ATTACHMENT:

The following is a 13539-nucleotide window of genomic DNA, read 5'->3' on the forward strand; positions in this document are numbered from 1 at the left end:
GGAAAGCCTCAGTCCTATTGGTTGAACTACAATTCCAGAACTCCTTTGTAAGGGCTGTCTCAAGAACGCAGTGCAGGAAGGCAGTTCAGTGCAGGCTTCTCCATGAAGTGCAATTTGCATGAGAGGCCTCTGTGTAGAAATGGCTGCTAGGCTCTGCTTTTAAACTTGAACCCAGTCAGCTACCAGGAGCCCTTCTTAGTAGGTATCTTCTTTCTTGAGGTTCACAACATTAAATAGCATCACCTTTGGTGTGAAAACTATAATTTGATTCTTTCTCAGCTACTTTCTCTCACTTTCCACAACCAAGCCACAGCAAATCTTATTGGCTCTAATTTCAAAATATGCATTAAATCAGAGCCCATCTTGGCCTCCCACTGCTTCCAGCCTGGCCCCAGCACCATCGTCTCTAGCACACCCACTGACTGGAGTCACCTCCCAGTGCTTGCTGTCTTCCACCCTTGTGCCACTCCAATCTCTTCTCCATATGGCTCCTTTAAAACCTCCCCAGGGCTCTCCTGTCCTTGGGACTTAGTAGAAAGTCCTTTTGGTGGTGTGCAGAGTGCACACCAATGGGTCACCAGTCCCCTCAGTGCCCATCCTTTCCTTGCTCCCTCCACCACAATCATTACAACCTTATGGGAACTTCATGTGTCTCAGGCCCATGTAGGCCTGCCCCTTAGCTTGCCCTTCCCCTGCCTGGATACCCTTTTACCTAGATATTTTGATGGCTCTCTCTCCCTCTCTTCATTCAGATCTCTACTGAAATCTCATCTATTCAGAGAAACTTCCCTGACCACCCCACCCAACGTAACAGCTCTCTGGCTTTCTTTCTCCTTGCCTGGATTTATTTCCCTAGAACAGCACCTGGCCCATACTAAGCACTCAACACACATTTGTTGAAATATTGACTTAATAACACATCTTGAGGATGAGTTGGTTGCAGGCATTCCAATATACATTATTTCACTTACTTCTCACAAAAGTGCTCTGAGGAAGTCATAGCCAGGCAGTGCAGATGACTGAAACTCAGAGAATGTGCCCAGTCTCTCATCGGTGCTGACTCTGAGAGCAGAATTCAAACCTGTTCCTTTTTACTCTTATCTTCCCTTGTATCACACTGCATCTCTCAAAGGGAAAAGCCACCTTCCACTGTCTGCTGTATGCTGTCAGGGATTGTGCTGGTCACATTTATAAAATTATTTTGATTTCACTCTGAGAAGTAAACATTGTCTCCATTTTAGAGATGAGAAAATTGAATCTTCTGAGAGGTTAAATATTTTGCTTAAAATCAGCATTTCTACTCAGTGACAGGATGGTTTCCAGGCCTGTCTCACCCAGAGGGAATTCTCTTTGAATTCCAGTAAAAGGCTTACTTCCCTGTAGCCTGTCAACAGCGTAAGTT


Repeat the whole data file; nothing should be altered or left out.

The following is a 13539-nucleotide window of genomic DNA, read 5'->3' on the forward strand; positions in this document are numbered from 1 at the left end:
GGAAAGCCTCAGTCCTATTGGTTGAACTACAATTCCAGAACTCCTTTGTAAGGGCTGTCTCAAGAACGCAGTGCAGGAAGGCAGTTCAGTGCAGGCTTCTCCATGAAGTGCAATTTGCATGAGAGGCCTCTGTGTAGAAATGGCTGCTAGGCTCTGCTTTTAAACTTGAACCCAGTCAGCTACCAGGAGCCCTTCTTAGTAGGTATCTTCTTTCTTGAGGTTCACAACATTAAATAGCATCACCTTTGGTGTGAAAACTATAATTTGATTCTTTCTCAGCTACTTTCTCTCACTTTCCACAACCAAGCCACAGCAAATCTTATTGGCTCTAATTTCAAAATATGCATTAAATCAGAGCCCATCTTGGCCTCCCACTGCTTCCAGCCTGGCCCCAGCACCATCGTCTCTAGCACACCCACTGACTGGAGTCACCTCCCAGTGCTTGCTGTCTTCCACCCTTGTGCCACTCCAATCTCTTCTCCATATGGCTCCTTTAAAACCTCCCCAGGGCTCTCCTGTCCTTGGGACTTAGTAGAAAGTCCTTTTGGTGGTGTGCAGAGTGCACACCAATGGGTCACCAGTCCCCTCAGTGCCCATCCTTTCCTTGCTCCCTCCACCACAATCATTACAACCTTATGGGAACTTCATGTGTCTCAGGCCCATGTAGGCCTGCCCCTTAGCTTGCCCTTCCCCTGCCTGGATACCCTTTTACCTAGATATTTTGATGGCTCTCTCTCCCTCTCTTCATTCAGATCTCTACTGAAATCTCATCTATTCAGAGAAACTTCCCTGACCACCCCACCCAACGTAACAGCTCTCTGGCTTTCTTTCTCCTTGCCTGGATTTATTTCCCTAGAACAGCACCTGGCCCATACTAAGCACTCAACACACATTTGTTGAAATATTGACTTAATAACACATCTTGAGGATGAGTTGGTTGCAGGCATTCCAATATACATTATTTCACTTACTTCTCACAAAAGTGCTCTGAGGAAGTCATAGCCAGGCAGTGCAGATGACTGAAACTCAGAGAATGTGCCCAGTCTCTCATCGGTGCTGACTCTGAGAGCAGAATTCAAACCTGTTCCTTTTTACTCTTATCTTCCCTTGTATCACACTGCATCTCTCAAAGGGAAAAGCCACCTTCCACTGTCTGCTGTATGCTGTCAGGGATTGTGCTGGTCACATTTATAAAATTATTTTGATTTCACTCTGAGAAGTAAACATTGTCTCCATTTTAGAGATGAGAAAATTGAATCTTCTGAGAGGTTAAATATTTTGCTTAAAATCAGCATTTCTACTCAGTGACAGGATGGTTTCCAGGCCTGTCTCACCCAGAGGGAATTCTCTTTGAATTCCAGTAAAAGGCTTACTTCCCTGTAGCCTGTCAACAGCGTAAGTT